Bioremediation of Oil Spills: A Review of Challenges for Research Advancement
As the demand for liquid petroleum increases, the need for reliable and efficient oil spill clean-up techniques is inevitable. Bioremediation is considered one of the most sustainable clean-up techniques but the potential has not been fully exploited in the field because it is too slow to meet the immediate demands of the environment. This study reviews the challenges to managing oil spills in terrestrial and marine environments to identify areas that require further research. Current challenges associated with bioremediation of spilled petroleum include resistance of asphalthenes to biodegradation; delay of heavy or high molar mass polycyclic aromatic hydrocarbon (PAH) biodegradation, eutrophication caused by biostimulation, unsustainability of bioaugmentation in the field, poor bioavailability of spilled petroleum, inefficiency of biodegradation in anoxic environments and failure of successful bioremediation laboratory studies in the field. Recommendations offered include encouraging asphalthene biodegradation by combining heat application (80°C), biosurfactant (thermophilic emulsifier) and bioaugmentation (using a consortium containing Bacillus lentus and Pleurotus tuberregium as members) but as a temporary measure, adopting the use of "booms and skimmers" and "organic sorbents" for water and land clean-up, respectively. Heavy PAHs may be rapidly degraded by applying nutrients (biostimulation) and biosurfactants to sites that are oleophilic microbe-rich. Oleophilic nutrients may be the most effective strategy to reduce eutrophication in marine environments whilst on land, slow-release nutrient application or organic-inorganic nutrient rotation may help prevent soil hardening and infertility. The use of encapsulating agents and genetically-engineered microbes (GEMs) may increase the efficiency of bioaugmentation in the field, but temporarily, indigenous oleophilic microbes may be employed in the field. Poor bioavailability of crude oil may be eliminated by the use of biosurfactants. In terrestrial anoxic sites, bioslurping-biosparging technology could be used whilst the marine anoxic site requires more research on how to transport nutrients and biosurfactants to oleophilic anaerobes residing in the ocean beds. The involvement of both governmental and non-governmental environmental institutions in sponsoring field studies in order to improve the reliability of bioremediation research. Further studies to test the practicability and cost of these recommendations in the field are needed.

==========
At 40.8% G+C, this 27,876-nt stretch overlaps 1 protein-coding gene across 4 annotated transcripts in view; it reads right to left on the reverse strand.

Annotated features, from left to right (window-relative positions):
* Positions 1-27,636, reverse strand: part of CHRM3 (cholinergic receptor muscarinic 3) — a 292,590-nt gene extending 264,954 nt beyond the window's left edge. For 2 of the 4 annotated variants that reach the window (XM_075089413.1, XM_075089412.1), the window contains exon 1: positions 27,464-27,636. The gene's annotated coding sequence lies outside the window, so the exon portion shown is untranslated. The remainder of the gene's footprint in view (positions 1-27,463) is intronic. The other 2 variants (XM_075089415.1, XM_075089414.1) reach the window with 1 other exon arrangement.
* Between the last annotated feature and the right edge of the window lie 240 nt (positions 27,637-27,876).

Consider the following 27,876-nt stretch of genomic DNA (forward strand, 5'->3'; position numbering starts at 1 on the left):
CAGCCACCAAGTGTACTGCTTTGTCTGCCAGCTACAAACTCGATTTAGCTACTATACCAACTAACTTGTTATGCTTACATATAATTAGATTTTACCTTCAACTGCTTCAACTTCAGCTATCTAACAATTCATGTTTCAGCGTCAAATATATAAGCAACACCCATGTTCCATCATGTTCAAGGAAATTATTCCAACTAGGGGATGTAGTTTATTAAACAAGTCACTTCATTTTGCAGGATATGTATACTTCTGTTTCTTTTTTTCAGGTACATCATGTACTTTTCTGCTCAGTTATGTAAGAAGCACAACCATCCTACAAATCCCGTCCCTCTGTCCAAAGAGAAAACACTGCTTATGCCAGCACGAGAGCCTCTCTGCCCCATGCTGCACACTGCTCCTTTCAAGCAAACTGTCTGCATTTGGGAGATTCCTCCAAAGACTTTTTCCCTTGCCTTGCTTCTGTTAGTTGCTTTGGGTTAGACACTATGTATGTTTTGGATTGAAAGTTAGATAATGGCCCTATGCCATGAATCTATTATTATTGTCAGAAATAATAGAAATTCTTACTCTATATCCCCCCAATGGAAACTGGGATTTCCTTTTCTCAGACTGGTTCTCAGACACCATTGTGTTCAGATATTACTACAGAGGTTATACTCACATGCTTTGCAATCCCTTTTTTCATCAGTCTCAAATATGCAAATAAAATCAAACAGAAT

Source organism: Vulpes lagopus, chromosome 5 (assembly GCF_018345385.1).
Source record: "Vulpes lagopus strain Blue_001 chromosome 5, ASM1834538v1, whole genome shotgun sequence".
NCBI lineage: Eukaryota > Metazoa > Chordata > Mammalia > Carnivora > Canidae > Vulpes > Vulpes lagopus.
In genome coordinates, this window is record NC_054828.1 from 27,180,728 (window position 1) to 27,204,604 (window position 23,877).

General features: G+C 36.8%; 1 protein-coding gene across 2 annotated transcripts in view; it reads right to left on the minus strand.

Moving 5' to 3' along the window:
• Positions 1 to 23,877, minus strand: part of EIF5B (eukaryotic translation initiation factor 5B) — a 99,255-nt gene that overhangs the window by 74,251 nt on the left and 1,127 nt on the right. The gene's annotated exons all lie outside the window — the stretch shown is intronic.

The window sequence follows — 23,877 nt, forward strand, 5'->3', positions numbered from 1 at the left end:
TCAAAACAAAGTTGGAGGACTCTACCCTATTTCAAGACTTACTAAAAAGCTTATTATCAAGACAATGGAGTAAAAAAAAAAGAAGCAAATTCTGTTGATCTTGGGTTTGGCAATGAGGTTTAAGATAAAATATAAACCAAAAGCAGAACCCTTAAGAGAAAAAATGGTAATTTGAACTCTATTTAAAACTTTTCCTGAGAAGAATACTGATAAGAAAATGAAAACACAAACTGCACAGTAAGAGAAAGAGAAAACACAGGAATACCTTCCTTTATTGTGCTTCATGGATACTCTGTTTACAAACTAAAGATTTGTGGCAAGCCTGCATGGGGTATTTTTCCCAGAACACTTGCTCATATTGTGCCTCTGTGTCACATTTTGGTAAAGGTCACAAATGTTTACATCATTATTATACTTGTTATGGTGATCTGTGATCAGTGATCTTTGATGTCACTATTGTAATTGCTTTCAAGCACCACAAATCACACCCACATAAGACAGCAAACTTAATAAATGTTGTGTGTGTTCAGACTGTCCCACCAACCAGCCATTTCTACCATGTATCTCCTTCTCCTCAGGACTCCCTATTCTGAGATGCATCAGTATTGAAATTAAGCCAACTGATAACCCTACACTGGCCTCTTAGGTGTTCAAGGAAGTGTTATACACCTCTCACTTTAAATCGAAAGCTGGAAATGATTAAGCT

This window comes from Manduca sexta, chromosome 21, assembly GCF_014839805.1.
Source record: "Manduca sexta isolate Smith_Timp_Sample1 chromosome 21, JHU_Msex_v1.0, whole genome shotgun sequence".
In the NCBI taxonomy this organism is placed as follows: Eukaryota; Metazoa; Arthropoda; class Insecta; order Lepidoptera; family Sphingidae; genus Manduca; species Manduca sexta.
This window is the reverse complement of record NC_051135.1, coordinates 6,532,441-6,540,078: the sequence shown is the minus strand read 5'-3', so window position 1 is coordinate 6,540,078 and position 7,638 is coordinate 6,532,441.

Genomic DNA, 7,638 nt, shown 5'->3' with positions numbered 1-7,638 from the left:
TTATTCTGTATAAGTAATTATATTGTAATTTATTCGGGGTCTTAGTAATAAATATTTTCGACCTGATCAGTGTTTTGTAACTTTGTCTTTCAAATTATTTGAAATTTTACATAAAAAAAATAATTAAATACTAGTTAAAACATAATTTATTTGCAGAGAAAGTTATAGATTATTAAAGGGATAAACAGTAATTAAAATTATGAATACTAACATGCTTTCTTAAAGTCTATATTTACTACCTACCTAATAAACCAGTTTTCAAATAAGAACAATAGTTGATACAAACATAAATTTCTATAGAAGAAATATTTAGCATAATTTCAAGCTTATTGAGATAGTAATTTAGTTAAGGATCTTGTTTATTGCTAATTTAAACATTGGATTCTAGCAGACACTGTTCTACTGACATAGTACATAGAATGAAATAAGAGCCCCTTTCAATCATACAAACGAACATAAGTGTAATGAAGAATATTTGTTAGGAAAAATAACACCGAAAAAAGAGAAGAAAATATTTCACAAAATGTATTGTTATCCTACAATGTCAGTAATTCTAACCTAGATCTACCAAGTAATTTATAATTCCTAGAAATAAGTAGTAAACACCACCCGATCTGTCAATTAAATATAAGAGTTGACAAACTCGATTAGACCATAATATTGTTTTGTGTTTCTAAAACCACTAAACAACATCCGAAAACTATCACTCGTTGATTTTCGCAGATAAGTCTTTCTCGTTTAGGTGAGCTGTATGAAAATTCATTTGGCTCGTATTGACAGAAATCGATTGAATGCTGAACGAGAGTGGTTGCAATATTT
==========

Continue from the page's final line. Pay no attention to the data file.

Permanent URL: http://hdl.handle.net/2047/d20018675